Nobody’s fool (1994)
This is again, unusually for me, yet another little cinematic gem that hides its light firmly under a bushel; and in my opinion is certainly one of the understated great pieces of cinema from the 90’s. Directed by Robert Benton; the cast includes such luminaries as Richard Russo, Paul Newman, Jessica Tandy, Bruce Willis, Melanie Griffith, Dylan Walsh, Pruitt Taylor-Vince, Gene Saks, Josef Sommer, the sadly departed Philip Seymour Hoffman as an inept small town policeman and Philip Bosco,
This was Tandy’s (Driving Miss Daisy) last produced movie role and was released just three months after her death.
Nobody’s fool is a wry and often darkly humorous look at life in an outwardly peaceful small American town seen mainly through the eyes of Donald ‘Sully’ Sullivan, an Irish American free-lance construction worker portrayed wonderfully by the screen great Paul Newman. The character of Sully is often accompanied by his dim-witted yet incredibly loyal best friend Rub (Pruitt Taylor Vince) who partners him on the various building work he does for the nefarious Carl Roebuck (Bruce Willis), owner of Tip Top construction company whom Sully has tried to unsuccessfully sue for several years after a fall that injured his knee. Roebuck is a serial adulterer with various vacuous blonde secretaries he seems to hire specifically for that purpose. Sully has an open crush on Roebuck’s wife Toby (Melanie Griffith) – and flirts with her every chance he gets.
Sully rents a room from an elderly lady, Miss Beryl (Jessica Tandy), who’s son is the local banker – a business man who has rather grandiose schemes for the small town and its future development – there is a constant friction between Miss Beryl’s banker son and Sully. The banker would obviously like to see the back of Sully both as a tenant and an influence in his mothers’ life, and tries his hardest to get rid of him. However its fairly obvious that his motives for doing this are far from altruistic.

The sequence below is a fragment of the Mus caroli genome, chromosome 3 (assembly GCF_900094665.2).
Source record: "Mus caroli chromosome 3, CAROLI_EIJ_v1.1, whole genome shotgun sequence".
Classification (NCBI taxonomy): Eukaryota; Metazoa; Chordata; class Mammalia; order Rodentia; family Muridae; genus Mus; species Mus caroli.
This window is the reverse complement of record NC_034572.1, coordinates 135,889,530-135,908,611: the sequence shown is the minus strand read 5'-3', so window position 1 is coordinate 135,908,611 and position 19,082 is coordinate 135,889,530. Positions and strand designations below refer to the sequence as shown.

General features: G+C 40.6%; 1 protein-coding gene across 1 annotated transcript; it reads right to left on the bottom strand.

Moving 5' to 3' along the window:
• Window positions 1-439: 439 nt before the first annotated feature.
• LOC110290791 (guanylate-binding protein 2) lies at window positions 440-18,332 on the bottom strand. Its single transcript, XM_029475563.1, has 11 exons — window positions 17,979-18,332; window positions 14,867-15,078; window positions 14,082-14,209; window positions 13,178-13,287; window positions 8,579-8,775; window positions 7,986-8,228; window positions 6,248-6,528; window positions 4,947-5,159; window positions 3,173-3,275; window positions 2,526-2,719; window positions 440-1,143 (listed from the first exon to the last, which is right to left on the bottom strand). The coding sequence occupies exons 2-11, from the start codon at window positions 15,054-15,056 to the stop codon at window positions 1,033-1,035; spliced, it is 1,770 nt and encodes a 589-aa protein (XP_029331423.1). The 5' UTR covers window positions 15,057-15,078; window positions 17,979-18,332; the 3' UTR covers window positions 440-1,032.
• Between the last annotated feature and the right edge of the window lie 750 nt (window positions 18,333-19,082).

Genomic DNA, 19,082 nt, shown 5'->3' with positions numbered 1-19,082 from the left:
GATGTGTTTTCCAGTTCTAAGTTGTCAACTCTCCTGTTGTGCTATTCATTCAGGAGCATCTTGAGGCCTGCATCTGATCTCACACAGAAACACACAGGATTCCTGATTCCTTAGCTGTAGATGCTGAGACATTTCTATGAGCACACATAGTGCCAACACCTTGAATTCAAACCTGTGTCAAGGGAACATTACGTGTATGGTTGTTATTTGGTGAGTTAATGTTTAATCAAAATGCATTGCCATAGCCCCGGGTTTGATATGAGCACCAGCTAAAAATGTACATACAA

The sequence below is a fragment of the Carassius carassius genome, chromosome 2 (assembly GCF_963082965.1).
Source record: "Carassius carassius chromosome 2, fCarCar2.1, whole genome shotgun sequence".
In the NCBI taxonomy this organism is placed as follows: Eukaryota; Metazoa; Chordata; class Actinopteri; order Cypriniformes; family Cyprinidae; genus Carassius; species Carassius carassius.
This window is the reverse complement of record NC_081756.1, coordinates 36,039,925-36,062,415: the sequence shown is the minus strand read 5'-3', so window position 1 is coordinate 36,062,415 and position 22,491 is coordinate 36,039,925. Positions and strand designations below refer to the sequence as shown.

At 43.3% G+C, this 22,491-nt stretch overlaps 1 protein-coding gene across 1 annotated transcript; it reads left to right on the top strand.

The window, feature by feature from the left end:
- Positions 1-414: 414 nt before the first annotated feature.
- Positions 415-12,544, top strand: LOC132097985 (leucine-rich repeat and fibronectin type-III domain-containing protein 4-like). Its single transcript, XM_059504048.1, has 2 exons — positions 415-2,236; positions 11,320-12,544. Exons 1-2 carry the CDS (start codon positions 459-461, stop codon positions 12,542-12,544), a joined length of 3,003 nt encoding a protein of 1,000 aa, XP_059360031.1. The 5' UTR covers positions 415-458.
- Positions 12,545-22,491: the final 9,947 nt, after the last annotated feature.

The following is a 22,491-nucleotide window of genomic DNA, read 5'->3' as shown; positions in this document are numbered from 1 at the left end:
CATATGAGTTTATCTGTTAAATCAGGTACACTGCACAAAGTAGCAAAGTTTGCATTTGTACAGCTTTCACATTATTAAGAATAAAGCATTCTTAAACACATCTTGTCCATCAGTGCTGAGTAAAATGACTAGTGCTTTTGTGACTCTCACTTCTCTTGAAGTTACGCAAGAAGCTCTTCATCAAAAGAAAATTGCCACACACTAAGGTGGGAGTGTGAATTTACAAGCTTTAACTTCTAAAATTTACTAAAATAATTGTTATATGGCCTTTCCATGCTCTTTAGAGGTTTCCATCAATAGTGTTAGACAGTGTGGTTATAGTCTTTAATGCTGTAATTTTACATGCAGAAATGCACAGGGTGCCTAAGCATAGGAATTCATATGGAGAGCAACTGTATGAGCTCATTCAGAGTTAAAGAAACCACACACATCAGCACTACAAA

Things are meandering along for Sully, drifting from one job to another and playing strip poker at the local bar when an unexpected encounter with his estranged family forces him to examine his motives as to why he abandoned his wife and child years before. This inevitably brings up many ghosts from his own past as he tries to kindle some kind of a relationship between his now grown up college professor son and newly discovered young grandson, Will.
I wont go further into the plot than this as there are some wonderful set pieces and unexpected twists that can only be fully appreciated by watching the movie in its entirety. What I will say is that Newman was rightfully nominated for the 1994 best actor Oscar for his performance; a portrayal that really showcased his best work and was indicative of his acting maturity in his later career – the movie’s screenplay was also nominated for best screenplay. Newman unfortunately didn’t win the Oscar for this performance (that year it went to Tom Hanks for Forrest Gump) but did however win a Silver Bear for it in Berlin’s 45th Annual international film festival in 1995.
As an aside, the filming was done in the Hudson Valley New York towns of Fishkill, Poughkeepsie, Beacon and Hudson.
North Bath, which was the fictional town for both the book and movie is based on the Fulton County city of Gloversville.
Nobody’s Fool definitely makes it onto my 50 must watch movie list – if only for Newman’s performance. It is currently available on Netflix.